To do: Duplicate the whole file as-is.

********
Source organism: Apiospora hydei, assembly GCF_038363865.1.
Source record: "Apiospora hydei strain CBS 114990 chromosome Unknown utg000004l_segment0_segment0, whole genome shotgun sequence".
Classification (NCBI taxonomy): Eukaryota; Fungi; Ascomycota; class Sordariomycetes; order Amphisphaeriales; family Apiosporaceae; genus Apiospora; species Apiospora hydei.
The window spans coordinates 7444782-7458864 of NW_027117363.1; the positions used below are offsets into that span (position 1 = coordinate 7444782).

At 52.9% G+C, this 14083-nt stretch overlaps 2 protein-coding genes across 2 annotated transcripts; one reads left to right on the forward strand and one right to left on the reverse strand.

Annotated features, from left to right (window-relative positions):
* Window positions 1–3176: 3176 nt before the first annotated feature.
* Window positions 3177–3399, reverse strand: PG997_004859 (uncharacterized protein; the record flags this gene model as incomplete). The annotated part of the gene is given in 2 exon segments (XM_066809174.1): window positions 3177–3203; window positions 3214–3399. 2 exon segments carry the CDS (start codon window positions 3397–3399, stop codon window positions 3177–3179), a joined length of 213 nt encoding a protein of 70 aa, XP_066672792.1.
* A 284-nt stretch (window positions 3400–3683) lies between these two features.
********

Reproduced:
Source organism: Apiospora hydei, assembly GCF_038363865.1.
Source record: "Apiospora hydei strain CBS 114990 chromosome Unknown utg000004l_segment0_segment0, whole genome shotgun sequence".
Classification (NCBI taxonomy): Eukaryota; Fungi; Ascomycota; class Sordariomycetes; order Amphisphaeriales; family Apiosporaceae; genus Apiospora; species Apiospora hydei.
The window spans coordinates 7444782-7458864 of NW_027117363.1; the positions used below are offsets into that span (position 1 = coordinate 7444782).

At 52.9% G+C, this 14083-nt stretch overlaps 2 protein-coding genes across 2 annotated transcripts; one reads left to right on the forward strand and one right to left on the reverse strand.

Annotated features, from left to right (window-relative positions):
* Window positions 1–3176: 3176 nt before the first annotated feature.
* Window positions 3177–3399, reverse strand: PG997_004859 (uncharacterized protein; the record flags this gene model as incomplete). The annotated part of the gene is given in 2 exon segments (XM_066809174.1): window positions 3177–3203; window positions 3214–3399. 2 exon segments carry the CDS (start codon window positions 3397–3399, stop codon window positions 3177–3179), a joined length of 213 nt encoding a protein of 70 aa, XP_066672792.1.
* A 284-nt stretch (window positions 3400–3683) lies between these two features.